In my experience, if someone I’m discipling is straying, they will usually cut the relationship, especially the self-examination part, off first. They tend to be unwilling to listen to biblical counsel or come under the authority of God’s Word.
 
In these cases, I would ask another lady to pursue this person as well, because sometimes it could simply be a case of personality clash or some unresolved issue. Or it could be that an unhealthy dependence has developed (works both ways). Either way, bringing someone else in usually helps. If that person studies God’s Word with them, and they still don’t respond, then that gives us further insight into the person’s heart. True sheep will listen to the Good Shepherd’s voice (John 10:27). They can take or leave your own wisdom, but over time they must listen to what comes from God’s Word.
 
What this looks like in practise takes a huge amount of grace, perseverance, and discernment. After all, we’re all sheep in need of shepherding.

Back Off, Pray, Wait
 
Let’s go back to the parenting example—this will help us answer our question, especially when we think in biblical terms. Consider the parable of the prodigal son: in letting his son leave, the father was, in a sense, giving him over to his heart’s desires. He was doing this in the hope that his son would, in time, come to his senses and, having seen that the pleasures of sin are fleeting, return home in repentance. Of course, we know that this is what happened (Luke 15:17–24).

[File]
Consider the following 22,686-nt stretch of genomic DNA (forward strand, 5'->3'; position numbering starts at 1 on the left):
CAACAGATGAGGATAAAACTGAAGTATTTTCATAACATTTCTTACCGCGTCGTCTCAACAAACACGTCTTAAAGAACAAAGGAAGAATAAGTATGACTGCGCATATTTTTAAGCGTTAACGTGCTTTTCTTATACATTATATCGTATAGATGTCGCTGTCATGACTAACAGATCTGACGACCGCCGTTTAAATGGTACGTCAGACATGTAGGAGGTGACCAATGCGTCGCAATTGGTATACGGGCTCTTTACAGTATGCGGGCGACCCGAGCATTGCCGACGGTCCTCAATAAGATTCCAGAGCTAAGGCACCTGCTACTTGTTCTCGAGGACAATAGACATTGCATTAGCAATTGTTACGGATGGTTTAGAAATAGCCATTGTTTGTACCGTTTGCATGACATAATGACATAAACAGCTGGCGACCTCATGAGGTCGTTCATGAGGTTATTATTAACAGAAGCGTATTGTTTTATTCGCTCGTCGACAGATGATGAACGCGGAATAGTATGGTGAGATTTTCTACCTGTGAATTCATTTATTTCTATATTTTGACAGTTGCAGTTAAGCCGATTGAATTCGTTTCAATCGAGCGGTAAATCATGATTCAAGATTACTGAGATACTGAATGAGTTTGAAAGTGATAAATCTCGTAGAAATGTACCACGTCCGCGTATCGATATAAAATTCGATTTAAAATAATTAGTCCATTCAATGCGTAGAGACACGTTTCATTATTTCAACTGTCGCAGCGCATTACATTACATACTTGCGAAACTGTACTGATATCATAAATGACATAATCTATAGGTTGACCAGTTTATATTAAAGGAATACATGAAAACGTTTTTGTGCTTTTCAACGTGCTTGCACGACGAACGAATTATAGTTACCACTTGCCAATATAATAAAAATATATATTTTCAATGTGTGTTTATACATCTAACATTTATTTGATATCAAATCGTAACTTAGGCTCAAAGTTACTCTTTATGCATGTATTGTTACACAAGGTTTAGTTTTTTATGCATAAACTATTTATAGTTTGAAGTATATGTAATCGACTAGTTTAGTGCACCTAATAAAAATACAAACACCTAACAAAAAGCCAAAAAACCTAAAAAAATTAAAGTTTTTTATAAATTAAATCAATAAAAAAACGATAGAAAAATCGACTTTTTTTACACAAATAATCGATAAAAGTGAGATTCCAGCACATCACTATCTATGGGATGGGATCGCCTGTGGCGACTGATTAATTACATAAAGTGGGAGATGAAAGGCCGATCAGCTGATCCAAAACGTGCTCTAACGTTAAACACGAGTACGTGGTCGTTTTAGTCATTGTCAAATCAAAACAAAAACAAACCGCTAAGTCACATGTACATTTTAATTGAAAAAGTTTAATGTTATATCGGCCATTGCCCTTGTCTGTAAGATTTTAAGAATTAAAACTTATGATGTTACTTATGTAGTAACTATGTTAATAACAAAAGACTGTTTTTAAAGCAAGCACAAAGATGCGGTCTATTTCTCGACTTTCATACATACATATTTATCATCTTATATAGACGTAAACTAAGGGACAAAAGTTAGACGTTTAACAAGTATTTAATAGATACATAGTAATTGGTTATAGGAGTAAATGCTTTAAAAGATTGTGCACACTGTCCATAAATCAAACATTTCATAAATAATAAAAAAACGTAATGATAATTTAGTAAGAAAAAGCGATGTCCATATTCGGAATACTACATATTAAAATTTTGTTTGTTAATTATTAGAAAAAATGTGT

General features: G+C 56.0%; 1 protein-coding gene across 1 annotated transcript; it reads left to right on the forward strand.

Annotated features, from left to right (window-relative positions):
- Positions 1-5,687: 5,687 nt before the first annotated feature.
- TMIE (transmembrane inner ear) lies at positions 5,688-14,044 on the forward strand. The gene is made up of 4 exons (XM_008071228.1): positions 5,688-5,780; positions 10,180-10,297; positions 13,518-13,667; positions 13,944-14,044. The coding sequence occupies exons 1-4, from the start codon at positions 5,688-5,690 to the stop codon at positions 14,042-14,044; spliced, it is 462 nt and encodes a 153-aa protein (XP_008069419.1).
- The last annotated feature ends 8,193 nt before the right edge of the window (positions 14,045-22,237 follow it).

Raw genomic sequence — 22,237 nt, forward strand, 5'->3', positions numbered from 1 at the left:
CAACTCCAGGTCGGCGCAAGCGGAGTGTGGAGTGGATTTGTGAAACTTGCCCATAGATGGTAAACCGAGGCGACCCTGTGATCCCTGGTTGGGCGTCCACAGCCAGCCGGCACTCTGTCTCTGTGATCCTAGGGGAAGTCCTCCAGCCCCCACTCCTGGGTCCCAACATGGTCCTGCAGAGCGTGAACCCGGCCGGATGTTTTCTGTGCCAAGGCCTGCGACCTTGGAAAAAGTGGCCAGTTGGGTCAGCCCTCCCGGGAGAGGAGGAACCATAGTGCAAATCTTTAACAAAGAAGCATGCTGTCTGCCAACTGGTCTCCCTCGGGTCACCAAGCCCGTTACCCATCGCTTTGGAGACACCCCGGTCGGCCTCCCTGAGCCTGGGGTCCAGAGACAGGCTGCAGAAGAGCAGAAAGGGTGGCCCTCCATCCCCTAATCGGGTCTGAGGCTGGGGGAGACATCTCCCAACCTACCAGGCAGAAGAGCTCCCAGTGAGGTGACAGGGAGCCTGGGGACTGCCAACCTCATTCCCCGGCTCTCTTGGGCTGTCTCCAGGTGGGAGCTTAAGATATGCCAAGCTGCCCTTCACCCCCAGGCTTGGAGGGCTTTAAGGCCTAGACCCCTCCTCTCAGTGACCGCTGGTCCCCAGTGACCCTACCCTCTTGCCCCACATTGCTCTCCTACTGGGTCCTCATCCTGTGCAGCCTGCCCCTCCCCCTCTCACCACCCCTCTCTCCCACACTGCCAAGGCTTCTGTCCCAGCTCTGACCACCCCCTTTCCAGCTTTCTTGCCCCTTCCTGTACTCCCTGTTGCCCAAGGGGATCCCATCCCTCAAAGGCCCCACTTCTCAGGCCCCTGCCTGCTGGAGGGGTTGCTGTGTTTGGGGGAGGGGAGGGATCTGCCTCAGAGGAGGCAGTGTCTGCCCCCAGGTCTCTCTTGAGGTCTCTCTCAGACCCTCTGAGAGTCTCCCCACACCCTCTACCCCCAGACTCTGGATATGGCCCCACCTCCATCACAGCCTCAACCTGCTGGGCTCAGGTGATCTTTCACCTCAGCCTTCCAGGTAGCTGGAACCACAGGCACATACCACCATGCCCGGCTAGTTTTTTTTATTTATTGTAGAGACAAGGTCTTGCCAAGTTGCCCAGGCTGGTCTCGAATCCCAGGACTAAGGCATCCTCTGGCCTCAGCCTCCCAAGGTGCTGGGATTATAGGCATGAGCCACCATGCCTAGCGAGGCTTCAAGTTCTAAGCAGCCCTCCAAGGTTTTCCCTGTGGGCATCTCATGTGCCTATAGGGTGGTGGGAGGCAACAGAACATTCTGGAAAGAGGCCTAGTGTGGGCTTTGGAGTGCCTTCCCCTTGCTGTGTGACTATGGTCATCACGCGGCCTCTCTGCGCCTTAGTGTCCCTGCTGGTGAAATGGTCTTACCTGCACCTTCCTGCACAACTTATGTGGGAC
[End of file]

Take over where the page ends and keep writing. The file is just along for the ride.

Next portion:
So how does this apply to our question of whether it’s ever okay to walk away from someone you’re discipling? I think this shows us that, at times, it can be helpful to back off. Depending on the relationship, this may mean that you wait for them to approach you, rather than you initiating contact all the time. You may need to stop offering them lifts to church, seeing if they will pursue you in order to come. Do they persist even when it’s inconvenient for them, or do they only come when it’s easy? These small things can be signs that indicate where a person is spiritually.
 
In other words, if they really want to follow Jesus, then they will make it happen because it’s their heart’s desire. Just like a parent wants heartfelt sorrow over the wrongs of a child, so also God is after the heart. But the act of distancing can feel unnatural sometimes, perhaps even un-Christian. But what’s more brutal, and potentially eternally disastrous, is a goat who thinks they are a sheep because you carry them everywhere.

In 1 Corinthians 5:5, Paul wrote about the benefits and purifying purpose of putting someone in persistent, unrepentant sin out of the church: “. . . hand this man over to Satan for the destruction of the flesh, so that his spirit may be saved on the day of the Lord.” Eternal care for the soul sometimes requires discipline. This involves waiting, like the father of the prodigal son—praying, watching, and hoping they return. Tough love can reap eternal reunion.

So yes, at times it’s necessary to walk away to allow someone to find their own way and/or return in repentance. But we must spiritually still care for and pray for a person’s soul, eager for their eternal salvation.